Have you ever wondered why technology initiatives don’t move as fast as business needs? A simple statistic justifies it: in 2020, the application market should have an estimated legacy of between 7 and 10 billion dollars while modernization will continue to grow at an amazing rate to 20 billion by 2023. In .Net and Java alone, they should be modernized close to 9.3 million apps, a huge difference.
Small and medium-sized businesses (SMB) are in a risk group. There are four critical points that these businesses need to be aware of in order to remain competitive: infrastructure, applications, data, and sales. A major obstacle to maintaining an up & running business occurs when application modernization loses its ability to ensure continuous delivery of positive experiences to the end-user. When this process is well structured, it mitigates the risk of losing support from legacy environments, changes are quickly implemented, operating costs are reduced and systems operate properly.
To eliminate technical debt and overcome the challenges that hinder the growth of your business, it is essential to modernize or optimize your applications.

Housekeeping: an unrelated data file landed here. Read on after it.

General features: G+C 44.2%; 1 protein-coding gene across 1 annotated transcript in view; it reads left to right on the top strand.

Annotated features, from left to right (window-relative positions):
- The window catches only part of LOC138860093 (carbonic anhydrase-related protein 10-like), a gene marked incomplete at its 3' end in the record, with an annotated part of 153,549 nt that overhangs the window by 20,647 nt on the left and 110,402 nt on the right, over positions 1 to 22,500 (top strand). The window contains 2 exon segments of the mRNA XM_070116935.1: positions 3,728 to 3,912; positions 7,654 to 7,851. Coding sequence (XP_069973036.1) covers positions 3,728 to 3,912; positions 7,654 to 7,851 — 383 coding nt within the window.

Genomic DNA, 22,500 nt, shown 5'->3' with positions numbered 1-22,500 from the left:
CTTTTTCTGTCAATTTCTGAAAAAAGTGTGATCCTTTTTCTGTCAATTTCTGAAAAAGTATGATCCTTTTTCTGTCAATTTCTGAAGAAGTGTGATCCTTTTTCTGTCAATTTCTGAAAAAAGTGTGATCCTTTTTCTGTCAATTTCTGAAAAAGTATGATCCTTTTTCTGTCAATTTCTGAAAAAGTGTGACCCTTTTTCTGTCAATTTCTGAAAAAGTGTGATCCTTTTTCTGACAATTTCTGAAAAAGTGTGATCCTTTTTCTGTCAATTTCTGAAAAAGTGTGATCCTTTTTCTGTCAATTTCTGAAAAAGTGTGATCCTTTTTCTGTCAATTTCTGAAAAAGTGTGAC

What are the main challenges of legacy applications?
According to Gartner, 40% of the IT budget will be consumed to pay the technical debt. The future of Information Technology departments must be classified as a source of innovation, and not just as an operation and training center. Therefore, our challenge is to be able to reduce costs, increase flexibility, quality, and agility in launching or updating new applications.
When we analyze it in this way, it is clear that it is important to eliminate the technical debt of the application layer by modernizing or optimizing these applications. The maintenance of these legacy applications (which use old architectures or languages) tends to become increasingly expensive and difficult to maintain, in addition to having direct impacts on the company’s productivity and effectiveness.
How open is your IT area to business requests that involve changing applications?
In many companies, when there is a disruptive idea or a need to change the process to take advantage of a business opportunity, employees are faced with numerous challenges, such as plastered processes and long lines of requests to the IT and purchasing department. And when trying to keep up with the tools available, they encounter outdated applications that do not meet current challenges. These problems are aggravated when it becomes a project with established dates and deadlines.
This list of problems could be avoided if all of your company’s applications were up to date with their maintenance, or were replaced by more modern versions, at the moment they started to become obsolete.
Slow down business growth
When a business starts to grow, the number of transactions increases as much as the number of records in the databases, so the response time must be agile and work at the same speed as your demand. Does this happen in practice?